What do peanut butter and jelly sandwiches, surprising canoe trips, and bad decisions have in common? This story, involving one of the adventures Chris and I had in the Adirondacks far before we had kids. Misadventures Magazine was lovely enough to publish An Unexpected Tour of the Adirondacks!
Here’s the first three paragraphs:
A crying girl, peanut butter and jelly sandwiches, and a supermarket parking lot. Not exactly the elements for an epic summit. But having missed the turn-off for our hike, we were now on the wrong side of Lake George in upstate New York, eating the lunches we were supposed to be having on the peak.
By the way, I was the crying girl.
“This is your fault!” I pouted to my then-boyfriend, Chris, even though I had the map. I curled up in the passenger’s seat of his Civic, my tears falling on my bread. “If you hadn’t been speeding…”
Be sure to read the rest at Misadventures Magazine!
The band-aid was the first sign of trouble.
My parents, my in-laws, Chris, and I were all rushing around, trying to set up Sprout’s fourth birthday party. A few days earlier, Sprout had badly cut his ring finger and now the band-aid was peeling off. Like all children, Sprout takes his band-aids Very Seriously. While we have a plentiful supply of Thomas the Train band-aids at home, my current stash was limited to Star Wars. “Look, I have Star Wars band-aids!” I exclaimed, trying to work up an adequate level of enthusiasm. “I don’t want Star Wars band-aids! I want Thomas!” he cried. After much whining, including an exclamation of “I don’t want to watch Star Wars!,” my mom resolved the situation. She offered to “make” a dinosaur band-aid from a plain bandage and dinosaur stamp.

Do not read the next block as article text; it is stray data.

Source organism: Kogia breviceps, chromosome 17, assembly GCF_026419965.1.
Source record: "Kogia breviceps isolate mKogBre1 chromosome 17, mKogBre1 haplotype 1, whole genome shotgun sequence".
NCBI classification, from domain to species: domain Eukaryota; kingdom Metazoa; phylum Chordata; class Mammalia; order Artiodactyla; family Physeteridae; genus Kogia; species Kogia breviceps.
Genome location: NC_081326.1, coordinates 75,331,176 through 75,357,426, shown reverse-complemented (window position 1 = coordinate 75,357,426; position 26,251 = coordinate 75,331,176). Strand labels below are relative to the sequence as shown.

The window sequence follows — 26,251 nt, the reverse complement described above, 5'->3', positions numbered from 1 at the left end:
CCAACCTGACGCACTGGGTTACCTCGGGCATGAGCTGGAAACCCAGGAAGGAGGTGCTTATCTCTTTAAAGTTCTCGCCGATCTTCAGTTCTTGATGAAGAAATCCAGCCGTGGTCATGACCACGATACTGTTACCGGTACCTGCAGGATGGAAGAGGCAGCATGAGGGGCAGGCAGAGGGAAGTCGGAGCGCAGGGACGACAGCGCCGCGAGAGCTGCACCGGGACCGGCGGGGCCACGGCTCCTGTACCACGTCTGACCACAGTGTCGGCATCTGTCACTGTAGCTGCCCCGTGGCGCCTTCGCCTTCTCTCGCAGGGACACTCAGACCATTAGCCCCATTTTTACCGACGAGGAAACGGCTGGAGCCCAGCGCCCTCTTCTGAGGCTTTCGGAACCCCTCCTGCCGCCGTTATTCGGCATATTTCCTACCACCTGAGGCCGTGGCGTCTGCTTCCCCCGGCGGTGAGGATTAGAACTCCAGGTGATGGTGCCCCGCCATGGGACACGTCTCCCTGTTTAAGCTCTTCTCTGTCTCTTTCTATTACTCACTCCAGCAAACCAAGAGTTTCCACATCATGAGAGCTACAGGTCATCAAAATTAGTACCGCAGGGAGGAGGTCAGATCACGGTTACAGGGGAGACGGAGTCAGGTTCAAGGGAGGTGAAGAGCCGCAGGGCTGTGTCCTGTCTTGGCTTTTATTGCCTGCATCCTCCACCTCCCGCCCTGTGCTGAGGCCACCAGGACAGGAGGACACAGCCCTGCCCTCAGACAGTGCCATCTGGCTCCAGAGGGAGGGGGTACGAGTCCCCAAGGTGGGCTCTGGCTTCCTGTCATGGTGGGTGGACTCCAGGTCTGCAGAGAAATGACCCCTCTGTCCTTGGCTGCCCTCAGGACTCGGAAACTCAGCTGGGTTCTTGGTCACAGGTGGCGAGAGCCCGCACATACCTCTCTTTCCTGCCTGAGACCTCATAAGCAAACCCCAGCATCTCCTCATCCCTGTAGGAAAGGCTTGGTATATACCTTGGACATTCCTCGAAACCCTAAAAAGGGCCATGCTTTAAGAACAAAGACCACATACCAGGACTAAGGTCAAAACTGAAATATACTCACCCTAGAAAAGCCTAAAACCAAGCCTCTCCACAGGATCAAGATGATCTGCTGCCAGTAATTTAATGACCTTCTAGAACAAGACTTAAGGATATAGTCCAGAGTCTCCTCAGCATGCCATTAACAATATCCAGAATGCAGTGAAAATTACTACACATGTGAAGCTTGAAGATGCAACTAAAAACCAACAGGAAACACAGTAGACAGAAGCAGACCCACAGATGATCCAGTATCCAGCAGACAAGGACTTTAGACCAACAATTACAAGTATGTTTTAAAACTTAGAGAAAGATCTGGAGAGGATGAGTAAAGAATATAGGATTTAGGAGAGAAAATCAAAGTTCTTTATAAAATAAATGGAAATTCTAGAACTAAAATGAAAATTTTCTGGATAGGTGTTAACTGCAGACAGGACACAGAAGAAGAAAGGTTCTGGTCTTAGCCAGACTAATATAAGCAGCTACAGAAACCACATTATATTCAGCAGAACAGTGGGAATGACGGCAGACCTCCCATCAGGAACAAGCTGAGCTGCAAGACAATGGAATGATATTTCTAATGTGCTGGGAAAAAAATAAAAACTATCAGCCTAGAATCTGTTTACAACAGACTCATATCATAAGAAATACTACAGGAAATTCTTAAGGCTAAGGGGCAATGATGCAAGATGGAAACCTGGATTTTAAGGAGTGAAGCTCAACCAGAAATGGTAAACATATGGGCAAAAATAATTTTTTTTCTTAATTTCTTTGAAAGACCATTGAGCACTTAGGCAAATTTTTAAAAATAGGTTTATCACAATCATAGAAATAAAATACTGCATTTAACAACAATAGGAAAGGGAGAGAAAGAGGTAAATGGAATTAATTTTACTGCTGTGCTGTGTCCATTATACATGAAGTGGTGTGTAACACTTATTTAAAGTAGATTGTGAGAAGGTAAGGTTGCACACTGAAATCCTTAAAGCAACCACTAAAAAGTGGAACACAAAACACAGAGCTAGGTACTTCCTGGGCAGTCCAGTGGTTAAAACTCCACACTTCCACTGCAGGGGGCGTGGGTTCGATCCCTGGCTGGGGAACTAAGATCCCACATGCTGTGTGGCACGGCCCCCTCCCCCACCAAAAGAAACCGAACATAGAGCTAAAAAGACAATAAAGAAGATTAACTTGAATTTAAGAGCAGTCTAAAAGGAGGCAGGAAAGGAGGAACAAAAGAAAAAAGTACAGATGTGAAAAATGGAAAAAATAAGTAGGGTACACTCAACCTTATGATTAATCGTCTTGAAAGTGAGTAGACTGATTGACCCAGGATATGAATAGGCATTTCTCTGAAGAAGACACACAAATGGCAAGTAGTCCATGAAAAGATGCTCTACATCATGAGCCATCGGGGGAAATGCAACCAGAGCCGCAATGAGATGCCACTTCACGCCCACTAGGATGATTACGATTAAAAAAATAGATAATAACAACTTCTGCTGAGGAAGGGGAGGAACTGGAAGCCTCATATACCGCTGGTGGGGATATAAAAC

This dramatic arc was solid foreshadowing for the rest of his birthday party.